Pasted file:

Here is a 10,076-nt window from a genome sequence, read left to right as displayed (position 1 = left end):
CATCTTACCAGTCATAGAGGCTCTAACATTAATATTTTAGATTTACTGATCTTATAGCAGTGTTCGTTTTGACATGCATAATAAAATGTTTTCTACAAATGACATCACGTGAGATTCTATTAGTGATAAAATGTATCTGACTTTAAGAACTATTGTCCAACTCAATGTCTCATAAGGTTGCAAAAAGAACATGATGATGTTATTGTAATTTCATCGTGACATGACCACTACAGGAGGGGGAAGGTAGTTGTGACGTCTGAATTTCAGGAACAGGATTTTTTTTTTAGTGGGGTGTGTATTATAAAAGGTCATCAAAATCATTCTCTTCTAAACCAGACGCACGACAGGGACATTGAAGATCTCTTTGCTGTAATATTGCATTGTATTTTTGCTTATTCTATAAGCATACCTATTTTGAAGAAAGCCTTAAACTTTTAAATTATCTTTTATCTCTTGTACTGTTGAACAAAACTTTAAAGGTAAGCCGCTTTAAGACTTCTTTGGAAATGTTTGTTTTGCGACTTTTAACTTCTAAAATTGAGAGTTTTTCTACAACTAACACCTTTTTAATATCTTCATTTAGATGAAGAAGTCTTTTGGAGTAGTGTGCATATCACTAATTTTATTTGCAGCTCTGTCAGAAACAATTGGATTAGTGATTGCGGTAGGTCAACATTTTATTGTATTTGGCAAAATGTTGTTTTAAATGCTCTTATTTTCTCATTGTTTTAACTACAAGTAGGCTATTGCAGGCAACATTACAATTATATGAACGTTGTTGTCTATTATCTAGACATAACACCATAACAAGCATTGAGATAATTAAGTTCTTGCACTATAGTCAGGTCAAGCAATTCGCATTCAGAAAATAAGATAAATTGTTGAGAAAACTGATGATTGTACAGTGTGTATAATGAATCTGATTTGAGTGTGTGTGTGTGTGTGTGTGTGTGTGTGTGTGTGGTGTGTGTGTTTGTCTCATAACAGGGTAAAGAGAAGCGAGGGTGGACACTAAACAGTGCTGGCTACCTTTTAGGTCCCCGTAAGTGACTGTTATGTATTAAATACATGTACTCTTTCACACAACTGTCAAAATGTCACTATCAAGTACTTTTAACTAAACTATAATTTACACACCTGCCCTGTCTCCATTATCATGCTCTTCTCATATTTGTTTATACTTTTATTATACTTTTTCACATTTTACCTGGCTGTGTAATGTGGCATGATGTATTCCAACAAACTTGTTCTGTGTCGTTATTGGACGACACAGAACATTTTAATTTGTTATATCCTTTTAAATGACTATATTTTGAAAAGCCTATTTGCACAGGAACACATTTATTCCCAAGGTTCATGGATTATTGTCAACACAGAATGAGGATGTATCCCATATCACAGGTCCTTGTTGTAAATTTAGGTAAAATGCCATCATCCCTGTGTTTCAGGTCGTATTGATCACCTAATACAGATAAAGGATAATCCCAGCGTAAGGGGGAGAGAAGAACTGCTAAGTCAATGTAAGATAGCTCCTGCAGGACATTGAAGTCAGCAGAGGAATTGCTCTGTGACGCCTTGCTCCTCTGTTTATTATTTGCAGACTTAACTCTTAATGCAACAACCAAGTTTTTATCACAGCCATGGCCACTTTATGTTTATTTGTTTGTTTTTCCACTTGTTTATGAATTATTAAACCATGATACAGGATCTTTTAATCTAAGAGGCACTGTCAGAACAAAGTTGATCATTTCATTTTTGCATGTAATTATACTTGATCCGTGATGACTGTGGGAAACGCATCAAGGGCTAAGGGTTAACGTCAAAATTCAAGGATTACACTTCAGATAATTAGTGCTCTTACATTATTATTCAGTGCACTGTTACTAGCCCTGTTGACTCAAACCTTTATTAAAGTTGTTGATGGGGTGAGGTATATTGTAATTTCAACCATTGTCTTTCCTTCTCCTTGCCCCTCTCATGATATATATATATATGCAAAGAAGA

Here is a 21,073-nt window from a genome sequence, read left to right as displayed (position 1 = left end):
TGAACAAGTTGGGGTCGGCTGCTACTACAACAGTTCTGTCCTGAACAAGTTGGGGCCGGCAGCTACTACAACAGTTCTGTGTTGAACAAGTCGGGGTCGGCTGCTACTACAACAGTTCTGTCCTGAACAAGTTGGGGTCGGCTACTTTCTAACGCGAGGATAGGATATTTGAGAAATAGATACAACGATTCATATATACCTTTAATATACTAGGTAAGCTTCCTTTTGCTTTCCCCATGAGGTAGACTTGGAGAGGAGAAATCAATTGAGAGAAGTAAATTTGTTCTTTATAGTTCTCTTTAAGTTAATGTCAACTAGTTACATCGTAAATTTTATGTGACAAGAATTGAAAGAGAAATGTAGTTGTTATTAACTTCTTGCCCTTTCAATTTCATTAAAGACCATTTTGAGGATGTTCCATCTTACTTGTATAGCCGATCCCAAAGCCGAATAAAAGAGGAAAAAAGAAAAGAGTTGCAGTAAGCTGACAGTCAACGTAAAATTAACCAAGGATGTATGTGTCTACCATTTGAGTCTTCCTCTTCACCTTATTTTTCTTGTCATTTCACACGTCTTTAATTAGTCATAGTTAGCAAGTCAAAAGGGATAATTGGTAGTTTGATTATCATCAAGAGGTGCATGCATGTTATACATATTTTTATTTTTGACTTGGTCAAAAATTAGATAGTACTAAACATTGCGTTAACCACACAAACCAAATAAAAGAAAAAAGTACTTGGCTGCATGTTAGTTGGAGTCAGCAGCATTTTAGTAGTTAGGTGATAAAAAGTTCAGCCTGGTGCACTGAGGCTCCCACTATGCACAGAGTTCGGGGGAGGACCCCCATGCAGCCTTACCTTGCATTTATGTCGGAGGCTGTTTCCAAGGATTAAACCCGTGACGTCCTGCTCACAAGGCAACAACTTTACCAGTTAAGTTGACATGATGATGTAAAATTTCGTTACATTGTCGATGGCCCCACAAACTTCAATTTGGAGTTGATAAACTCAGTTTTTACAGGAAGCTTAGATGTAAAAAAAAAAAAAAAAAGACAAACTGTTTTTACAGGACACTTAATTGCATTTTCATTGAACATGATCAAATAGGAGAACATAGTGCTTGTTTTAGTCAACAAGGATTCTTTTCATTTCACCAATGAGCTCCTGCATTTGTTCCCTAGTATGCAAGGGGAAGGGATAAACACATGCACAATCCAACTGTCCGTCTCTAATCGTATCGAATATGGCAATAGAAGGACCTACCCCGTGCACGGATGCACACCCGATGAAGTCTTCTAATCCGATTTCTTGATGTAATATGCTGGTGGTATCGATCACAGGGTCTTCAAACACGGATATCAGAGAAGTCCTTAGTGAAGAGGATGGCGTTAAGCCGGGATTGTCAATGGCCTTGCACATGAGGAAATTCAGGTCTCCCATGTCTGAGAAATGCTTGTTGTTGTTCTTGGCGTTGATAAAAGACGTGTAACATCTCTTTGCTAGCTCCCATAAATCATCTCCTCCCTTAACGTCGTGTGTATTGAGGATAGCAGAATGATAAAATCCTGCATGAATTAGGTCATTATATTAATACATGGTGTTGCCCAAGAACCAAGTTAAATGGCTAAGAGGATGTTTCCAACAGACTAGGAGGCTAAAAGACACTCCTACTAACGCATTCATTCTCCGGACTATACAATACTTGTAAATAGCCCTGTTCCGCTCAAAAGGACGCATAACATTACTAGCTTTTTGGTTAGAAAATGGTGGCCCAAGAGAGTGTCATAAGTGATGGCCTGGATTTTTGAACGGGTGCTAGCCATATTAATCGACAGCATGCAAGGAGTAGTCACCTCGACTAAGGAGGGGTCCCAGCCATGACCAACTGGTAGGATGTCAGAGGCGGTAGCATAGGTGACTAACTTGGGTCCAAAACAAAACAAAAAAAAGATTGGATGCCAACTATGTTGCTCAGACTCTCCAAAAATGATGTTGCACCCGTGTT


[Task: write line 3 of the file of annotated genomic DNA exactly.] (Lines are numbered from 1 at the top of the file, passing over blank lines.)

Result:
Here is a 21,073-nt window from a genome sequence, read left to right as displayed (position 1 = left end):